Navigation Links
Colorectal Cancer Survival Rates Poorer in African-Americans

A new Study led by Chyke A. Doubeni, M.D., M.P.H. of the University of Massachusetts Medical School and the Meyers Primary Care Institute in Worcester, MA, researchers from// the National Cancer Institute-funded Cancer Research Network investigated the association between tumor stage and risk of death by race in colorectal cancer and factors related to ethnic/racial differences in a population of insured persons.

According to the study, African-Americans with health insurance still face worse outcomes in colorectal cancer than Caucasians, Hispanics, and Asians. Published in the February 1, 2007 issue of CANCER, a peer-reviewed journal of the American Cancer Society, the study reveals that differences in utilization of screening tests and surgical treatment may contribute to poorer colorectal cancer survival rates in African-Americans.

Colorectal cancer is preventable and even curable. Improvements in the sensitivity and specificity of screening tests and in treatment protocols have resulted in overall declines in mortality rates for colorectal cancer. However, studies have demonstrated and continue to show clear ethnic/racial differences in survival. African-Americans have the worst outcome of any ethnic/racial group, while Caucasians tend to fare worse than Asians. Access to healthcare is often cited as the cause of these disparities. In fact, studies show that, in general, people with health insurance are more likely to access preventive care than those without. However, the impact of health insurance and potential access has on colorectal cancer mortality by race has not been explored to date.

The authors found that African-Americans were more likely to have advanced disease and were at greatest risk of death compared to other ethnicities/races. Caucasians and Hispanics had similar cancer mortality risks, and Asians and Pacific Islanders were least likely to die of the cancer. In addition, African-Americans were less likely to recei ve surgical treatment for their tumors compared to Caucasians. The analysis demonstrated that earlier detection and higher utilization of surgery would each, independently, improve mortality risk.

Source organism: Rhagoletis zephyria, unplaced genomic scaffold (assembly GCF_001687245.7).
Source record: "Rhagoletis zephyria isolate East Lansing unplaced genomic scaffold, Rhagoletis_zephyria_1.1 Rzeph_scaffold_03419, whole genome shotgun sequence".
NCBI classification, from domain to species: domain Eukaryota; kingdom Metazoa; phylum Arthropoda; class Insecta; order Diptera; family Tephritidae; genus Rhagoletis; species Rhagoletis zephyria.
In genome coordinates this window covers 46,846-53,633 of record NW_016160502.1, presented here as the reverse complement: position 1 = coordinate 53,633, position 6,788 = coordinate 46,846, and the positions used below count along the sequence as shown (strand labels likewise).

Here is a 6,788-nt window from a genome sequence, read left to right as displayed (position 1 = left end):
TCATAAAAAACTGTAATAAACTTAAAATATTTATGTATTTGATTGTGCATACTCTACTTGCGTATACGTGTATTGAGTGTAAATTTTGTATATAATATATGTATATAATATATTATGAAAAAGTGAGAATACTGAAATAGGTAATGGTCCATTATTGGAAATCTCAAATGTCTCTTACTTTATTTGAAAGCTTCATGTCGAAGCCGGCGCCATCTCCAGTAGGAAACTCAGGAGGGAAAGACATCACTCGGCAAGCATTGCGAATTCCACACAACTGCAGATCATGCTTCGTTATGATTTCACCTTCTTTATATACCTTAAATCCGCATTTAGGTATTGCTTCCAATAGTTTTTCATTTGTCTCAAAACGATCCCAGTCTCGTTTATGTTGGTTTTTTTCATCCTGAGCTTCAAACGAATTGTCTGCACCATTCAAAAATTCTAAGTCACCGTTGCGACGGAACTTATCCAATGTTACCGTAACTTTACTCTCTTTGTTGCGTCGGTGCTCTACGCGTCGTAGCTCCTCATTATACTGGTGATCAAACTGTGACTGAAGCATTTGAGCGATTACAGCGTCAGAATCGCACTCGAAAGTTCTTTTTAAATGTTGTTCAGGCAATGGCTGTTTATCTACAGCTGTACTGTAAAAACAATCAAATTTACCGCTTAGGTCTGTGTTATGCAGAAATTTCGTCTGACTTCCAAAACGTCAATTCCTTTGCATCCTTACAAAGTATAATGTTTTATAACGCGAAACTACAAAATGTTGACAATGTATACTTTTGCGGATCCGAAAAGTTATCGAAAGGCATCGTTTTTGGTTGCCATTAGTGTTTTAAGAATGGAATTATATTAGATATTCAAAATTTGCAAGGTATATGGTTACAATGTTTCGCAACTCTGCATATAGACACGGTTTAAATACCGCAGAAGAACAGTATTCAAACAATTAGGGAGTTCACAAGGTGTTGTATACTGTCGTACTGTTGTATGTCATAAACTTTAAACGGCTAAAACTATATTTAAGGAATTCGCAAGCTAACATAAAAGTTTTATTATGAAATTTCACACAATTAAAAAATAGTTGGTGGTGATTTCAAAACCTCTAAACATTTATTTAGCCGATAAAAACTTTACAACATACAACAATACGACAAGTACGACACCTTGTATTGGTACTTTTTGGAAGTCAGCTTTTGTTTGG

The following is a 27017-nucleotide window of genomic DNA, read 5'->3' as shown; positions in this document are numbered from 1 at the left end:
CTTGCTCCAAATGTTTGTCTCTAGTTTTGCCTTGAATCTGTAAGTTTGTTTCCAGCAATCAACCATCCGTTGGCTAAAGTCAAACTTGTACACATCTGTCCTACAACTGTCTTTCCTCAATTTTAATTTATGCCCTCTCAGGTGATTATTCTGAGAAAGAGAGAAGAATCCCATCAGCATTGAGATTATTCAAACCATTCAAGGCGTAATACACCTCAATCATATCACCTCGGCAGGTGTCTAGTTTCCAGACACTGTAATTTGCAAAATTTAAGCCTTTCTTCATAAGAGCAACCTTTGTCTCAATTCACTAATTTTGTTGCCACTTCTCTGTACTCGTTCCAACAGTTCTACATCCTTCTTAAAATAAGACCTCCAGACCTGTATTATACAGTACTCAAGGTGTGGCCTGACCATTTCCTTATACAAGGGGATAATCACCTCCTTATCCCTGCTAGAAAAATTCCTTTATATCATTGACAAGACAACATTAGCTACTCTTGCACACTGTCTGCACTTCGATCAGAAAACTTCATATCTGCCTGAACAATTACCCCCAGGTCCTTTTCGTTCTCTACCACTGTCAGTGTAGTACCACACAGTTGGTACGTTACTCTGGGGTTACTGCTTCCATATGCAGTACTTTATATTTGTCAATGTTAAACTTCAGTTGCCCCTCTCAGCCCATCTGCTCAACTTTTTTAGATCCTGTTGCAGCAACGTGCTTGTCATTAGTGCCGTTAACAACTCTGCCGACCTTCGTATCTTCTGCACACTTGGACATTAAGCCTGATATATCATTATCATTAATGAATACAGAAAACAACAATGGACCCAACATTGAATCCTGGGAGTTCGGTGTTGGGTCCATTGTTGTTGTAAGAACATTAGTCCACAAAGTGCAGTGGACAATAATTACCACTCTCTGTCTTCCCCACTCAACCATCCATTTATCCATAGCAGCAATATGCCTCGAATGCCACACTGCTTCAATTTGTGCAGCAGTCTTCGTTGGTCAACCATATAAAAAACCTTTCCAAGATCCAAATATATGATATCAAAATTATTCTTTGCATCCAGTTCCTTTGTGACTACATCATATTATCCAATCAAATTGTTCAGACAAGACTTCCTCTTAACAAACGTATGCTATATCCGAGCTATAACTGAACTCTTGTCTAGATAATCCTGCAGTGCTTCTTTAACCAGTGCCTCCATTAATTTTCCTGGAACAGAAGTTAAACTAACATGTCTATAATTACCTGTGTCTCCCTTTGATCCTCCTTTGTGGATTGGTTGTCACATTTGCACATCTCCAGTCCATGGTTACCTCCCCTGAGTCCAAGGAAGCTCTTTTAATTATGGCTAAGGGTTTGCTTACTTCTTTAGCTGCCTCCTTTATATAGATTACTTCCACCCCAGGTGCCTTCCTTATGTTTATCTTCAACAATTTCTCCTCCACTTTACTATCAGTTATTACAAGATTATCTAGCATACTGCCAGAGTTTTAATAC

"Despite the availability of health care insurance," the authors identified significant "racial differences in survival from colorectal cancer among patients receiving care from integrated health care systems." That the authors found earlier detection and surgery would improve African-American outcomes suggests, "Disparities may be due to racial differences in the receipt of cancer prevention, detection and treatment services." The authors recommended the implementation of standardized protocols for the delivery of cancer care services to vulnerable populations to reduce disparities.

Source-Eurekalert
SRI
'"/>




Related medicine news :

1. Detecting Colorectal Cancer
2. Preventing Colorectal Cancer
3. Screening Test For Early Diagnosis Of Colorectal Cancer
4. Milk Found To Lower Colorectal-Cancer Risk By 12 %
5. New Treatment Option for Colorectal Cancer
6. Alcohol Consumption A Threat To Colorectal Tumours
7. Alcohol Drinking Affects Risk Of Colorectal Tumours
8. Women More Prone To Risk of Colorectal Cancer from Tobacco
9. Meta Analysis Links Diabetes And Colorectal Cancer
10. Colorectal Cancer Can Be Detected By a Simple Test
11. Smoking and Drinking Could Lead Colorectal Cancer
Post Your Comments:
*Name:
*Comment:
*Email:


(Date:2/8/2016)... ... ... Coast Dental has a new way to help parents keep their children's ... Yvonne Dorrian, DMD, is hosting a free seminar on Friday, February 19 from 2 ... 1207 North Peachtree Parkway in Peachtree City. Dr. Dorrian will have healthy snacks, activities, ...
(Date:2/8/2016)... York, NY (PRWEB) , ... February 08, 2016 , ... ... are too much to handle, you are not alone. According to the Center for ... include heart disease, stroke, type 2 diabetes and certain types of cancer, some of ...
(Date:2/8/2016)... San Francisco, CA (PRWEB) , ... February 08, 2016 , ... ... helped raise $792,000 to help combat pancreatic cancer. , Gary D. Radine, who recently ... who also was the American Cancer Society’s 2015 CEO of the Year , ...
(Date:2/8/2016)... ... February 08, 2016 , ... Discover the Rocky Mountain region’s longest ... and 700 companies. Attendees also get to see the most incredible gardens and ... Home Show , at the Colorado Convention Center - 700 14th St. Denver CO, ...
(Date:2/8/2016)... , ... February 08, 2016 , ... Guruji Mahendra Kumar ... 10th and 11th, 2016 in honor of his birthday on February 10th. During ... Mahendra Trivedi is known by over 250,000 people from over 40 different countries ...
Breaking Medicine News(10 mins):
(Date:2/8/2016)...  The University of Michigan Health System in ... part of the development of four new operating rooms, ... the U.S. to start using new top-of-the-line neurosurgical imaging ... of neurosurgery. --> Karin Muraszko , ... The BrightMatter technology from Synaptive Medical – a highly ...
(Date:2/8/2016)... 2016  Aoxing Pharmaceutical Company, Inc. (NYSE MKT: AXN) today ... ended December 31, 2015, the Company achieved revenue of $8,195,839, ... same quarter in fiscal 2015. --> ... fiscal year 2016 was $2,068,635, or $.03 per share, up ... share, in the Q2 of fiscal year 2015. Gross margin ...
(Date:2/8/2016)... , Feb. 8, 2016 ... the addition of the "Label-Free Detection ... Forecasts to 2020" report to their ... announced the addition of the "Label-Free ... Global Forecasts to 2020" report to ...
Breaking Medicine Technology: